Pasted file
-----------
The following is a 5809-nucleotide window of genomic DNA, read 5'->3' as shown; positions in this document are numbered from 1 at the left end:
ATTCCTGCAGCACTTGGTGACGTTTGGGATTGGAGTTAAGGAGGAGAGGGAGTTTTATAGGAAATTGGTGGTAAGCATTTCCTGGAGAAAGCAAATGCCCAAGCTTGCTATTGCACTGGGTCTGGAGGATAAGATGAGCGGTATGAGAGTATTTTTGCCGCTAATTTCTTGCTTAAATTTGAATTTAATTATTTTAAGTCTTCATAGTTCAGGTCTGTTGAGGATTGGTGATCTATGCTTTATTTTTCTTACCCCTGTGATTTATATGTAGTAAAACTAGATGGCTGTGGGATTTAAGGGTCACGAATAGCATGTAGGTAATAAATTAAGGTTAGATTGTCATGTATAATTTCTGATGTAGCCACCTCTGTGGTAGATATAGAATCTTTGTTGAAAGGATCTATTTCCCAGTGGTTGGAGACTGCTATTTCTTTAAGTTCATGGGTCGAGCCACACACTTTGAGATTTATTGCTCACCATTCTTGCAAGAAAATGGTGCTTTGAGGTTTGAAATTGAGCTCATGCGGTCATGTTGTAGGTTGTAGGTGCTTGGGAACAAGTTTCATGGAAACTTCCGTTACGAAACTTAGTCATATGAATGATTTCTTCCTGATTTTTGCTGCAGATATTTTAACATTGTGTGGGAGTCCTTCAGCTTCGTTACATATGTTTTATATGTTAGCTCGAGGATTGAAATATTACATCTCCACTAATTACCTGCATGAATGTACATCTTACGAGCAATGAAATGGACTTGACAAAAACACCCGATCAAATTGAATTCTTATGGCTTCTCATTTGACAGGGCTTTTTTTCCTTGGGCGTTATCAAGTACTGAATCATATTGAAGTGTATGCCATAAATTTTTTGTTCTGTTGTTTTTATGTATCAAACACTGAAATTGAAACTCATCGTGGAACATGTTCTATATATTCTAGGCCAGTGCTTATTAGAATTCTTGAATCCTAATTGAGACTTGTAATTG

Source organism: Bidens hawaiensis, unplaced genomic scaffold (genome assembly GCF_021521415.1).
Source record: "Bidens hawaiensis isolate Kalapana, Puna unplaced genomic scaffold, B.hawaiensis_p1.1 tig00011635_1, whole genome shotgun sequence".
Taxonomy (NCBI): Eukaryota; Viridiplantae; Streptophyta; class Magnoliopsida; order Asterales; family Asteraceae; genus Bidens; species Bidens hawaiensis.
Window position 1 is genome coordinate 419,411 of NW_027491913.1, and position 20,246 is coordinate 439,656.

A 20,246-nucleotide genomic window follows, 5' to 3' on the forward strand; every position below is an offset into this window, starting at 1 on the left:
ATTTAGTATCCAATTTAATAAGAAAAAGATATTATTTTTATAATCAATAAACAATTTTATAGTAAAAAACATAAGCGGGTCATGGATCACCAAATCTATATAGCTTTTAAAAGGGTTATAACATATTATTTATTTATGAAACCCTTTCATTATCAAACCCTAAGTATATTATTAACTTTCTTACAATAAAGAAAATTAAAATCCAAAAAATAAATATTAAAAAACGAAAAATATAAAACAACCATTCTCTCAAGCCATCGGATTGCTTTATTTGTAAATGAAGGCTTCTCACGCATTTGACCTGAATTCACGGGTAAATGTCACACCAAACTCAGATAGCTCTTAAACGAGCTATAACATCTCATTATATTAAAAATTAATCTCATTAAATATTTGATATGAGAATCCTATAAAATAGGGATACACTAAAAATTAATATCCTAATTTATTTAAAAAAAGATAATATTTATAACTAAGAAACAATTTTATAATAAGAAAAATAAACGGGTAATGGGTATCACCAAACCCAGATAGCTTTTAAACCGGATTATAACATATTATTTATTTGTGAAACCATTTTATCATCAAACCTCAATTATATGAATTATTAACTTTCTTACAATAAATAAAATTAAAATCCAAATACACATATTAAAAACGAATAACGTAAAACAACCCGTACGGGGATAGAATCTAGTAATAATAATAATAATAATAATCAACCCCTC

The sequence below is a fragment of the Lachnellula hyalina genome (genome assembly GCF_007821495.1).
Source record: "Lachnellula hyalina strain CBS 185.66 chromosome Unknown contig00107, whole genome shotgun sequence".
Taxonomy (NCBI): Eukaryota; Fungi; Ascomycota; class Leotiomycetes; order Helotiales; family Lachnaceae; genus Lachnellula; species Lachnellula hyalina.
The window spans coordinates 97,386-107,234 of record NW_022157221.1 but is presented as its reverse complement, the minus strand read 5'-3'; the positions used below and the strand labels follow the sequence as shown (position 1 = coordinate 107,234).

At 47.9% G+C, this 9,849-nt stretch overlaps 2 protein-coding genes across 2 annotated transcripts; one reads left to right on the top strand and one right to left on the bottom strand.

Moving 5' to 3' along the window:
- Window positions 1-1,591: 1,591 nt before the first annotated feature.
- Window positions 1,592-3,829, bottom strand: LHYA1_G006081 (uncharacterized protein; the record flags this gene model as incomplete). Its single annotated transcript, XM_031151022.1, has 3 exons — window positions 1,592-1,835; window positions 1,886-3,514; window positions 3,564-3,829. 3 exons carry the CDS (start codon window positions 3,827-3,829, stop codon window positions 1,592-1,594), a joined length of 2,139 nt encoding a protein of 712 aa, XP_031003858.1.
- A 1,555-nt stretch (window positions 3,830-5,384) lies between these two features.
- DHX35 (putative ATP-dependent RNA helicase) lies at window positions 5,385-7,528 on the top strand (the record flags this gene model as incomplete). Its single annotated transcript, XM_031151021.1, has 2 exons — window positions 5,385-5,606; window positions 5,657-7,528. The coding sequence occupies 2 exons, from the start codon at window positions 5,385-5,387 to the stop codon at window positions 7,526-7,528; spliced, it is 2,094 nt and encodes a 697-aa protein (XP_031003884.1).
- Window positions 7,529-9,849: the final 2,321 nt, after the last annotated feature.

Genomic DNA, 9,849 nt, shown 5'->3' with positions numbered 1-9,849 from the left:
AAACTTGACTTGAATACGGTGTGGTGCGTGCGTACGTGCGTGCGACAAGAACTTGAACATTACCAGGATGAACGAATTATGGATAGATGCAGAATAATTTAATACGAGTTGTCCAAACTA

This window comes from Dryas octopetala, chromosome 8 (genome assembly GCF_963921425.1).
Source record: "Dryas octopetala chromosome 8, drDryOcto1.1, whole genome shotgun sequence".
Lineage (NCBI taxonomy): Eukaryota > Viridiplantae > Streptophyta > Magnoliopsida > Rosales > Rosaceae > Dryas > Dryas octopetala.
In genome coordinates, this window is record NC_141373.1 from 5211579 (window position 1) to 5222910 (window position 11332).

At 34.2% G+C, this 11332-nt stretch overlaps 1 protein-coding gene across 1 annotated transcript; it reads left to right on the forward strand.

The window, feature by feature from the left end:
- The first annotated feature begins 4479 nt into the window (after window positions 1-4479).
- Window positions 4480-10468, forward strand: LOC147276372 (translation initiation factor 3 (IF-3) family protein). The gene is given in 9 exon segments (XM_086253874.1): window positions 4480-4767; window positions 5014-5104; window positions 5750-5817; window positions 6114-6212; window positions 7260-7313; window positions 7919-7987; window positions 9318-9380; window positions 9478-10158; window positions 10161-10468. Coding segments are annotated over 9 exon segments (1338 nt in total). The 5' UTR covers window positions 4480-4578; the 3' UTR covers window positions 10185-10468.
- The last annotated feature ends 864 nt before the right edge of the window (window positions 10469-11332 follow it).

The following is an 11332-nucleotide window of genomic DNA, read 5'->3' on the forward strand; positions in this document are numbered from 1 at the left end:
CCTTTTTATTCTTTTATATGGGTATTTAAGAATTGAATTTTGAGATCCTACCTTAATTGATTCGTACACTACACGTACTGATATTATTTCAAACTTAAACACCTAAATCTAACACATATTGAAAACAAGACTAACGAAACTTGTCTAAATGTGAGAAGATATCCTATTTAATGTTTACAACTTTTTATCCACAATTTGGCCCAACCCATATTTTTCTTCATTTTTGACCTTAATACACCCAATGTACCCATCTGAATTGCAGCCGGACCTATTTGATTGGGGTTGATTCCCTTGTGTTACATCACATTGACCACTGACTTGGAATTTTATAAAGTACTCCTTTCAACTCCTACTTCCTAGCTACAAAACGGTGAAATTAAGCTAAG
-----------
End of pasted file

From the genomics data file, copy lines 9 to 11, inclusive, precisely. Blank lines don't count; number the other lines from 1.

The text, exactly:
The sequence below is a fragment of the Lachnellula hyalina genome (genome assembly GCF_007821495.1).
Source record: "Lachnellula hyalina strain CBS 185.66 chromosome Unknown contig00107, whole genome shotgun sequence".
Taxonomy (NCBI): Eukaryota; Fungi; Ascomycota; class Leotiomycetes; order Helotiales; family Lachnaceae; genus Lachnellula; species Lachnellula hyalina.